Skipper on Ixora
Of course, I’m always enchanted with butterfly houses within a garden and the 9,000 sq. ft. structure housing 2,000 butterflies during butterfly season (May-September) seemed to be the highlight for children walking (and running) through the House. A waterfall and pond attracted one small three-year old female whose mother was busy trying to deter the child from taking off her shoes and jumping in. My favorite pond was that occupied by yellow-bellied slider turtles, and I felt sympathy for the three-year old who wanted to wade in for a closer look, turtles being critters that I think bring good will messages. A poem I wrote for my oldest daughter when she was five flashed through my mind. It’s entitled “On Being Needed:”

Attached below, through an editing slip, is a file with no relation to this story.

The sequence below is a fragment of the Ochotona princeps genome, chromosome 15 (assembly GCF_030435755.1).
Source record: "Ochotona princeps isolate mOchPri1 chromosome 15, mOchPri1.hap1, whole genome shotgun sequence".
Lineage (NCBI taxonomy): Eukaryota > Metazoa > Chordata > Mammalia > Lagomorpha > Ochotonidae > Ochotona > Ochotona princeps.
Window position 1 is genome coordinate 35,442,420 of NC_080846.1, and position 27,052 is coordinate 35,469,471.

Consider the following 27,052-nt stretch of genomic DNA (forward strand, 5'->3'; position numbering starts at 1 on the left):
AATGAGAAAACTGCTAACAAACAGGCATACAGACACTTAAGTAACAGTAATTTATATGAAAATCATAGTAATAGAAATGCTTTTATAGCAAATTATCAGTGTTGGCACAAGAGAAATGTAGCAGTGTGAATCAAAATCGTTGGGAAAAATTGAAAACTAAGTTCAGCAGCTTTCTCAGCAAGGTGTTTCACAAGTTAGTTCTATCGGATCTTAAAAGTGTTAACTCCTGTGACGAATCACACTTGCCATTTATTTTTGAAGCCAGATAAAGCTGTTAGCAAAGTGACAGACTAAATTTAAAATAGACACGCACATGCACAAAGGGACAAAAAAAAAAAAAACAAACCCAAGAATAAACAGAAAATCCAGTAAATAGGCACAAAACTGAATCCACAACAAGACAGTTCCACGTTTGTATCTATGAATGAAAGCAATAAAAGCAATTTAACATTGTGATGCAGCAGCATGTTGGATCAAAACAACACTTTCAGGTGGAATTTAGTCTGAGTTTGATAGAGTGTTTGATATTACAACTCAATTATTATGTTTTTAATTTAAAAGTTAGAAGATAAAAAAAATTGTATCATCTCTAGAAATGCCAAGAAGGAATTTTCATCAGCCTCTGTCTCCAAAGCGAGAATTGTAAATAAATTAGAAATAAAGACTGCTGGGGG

“Any kind of a pet will do,
we found a turtle hiding in tall grass,
coin-sized as a dime store relic
just daring her to take him in;
Yellow-bellied slider turtle
she has an infant sister
but five years passed before she had,
so any kind of pet will do
to guard the inner differences.
She sleeps now, close to his back,
asks me to baby sit
the small something left behind,
not to shriek the way I do at her;
turtles, absolutely; any pet will do.
For graver reasons she believes
he got lost from the race
just to prove that needing
reigns more important than running;
to the swift, a chase,
getting winded to pull in your head,
to the slow…
becoming the cared for.”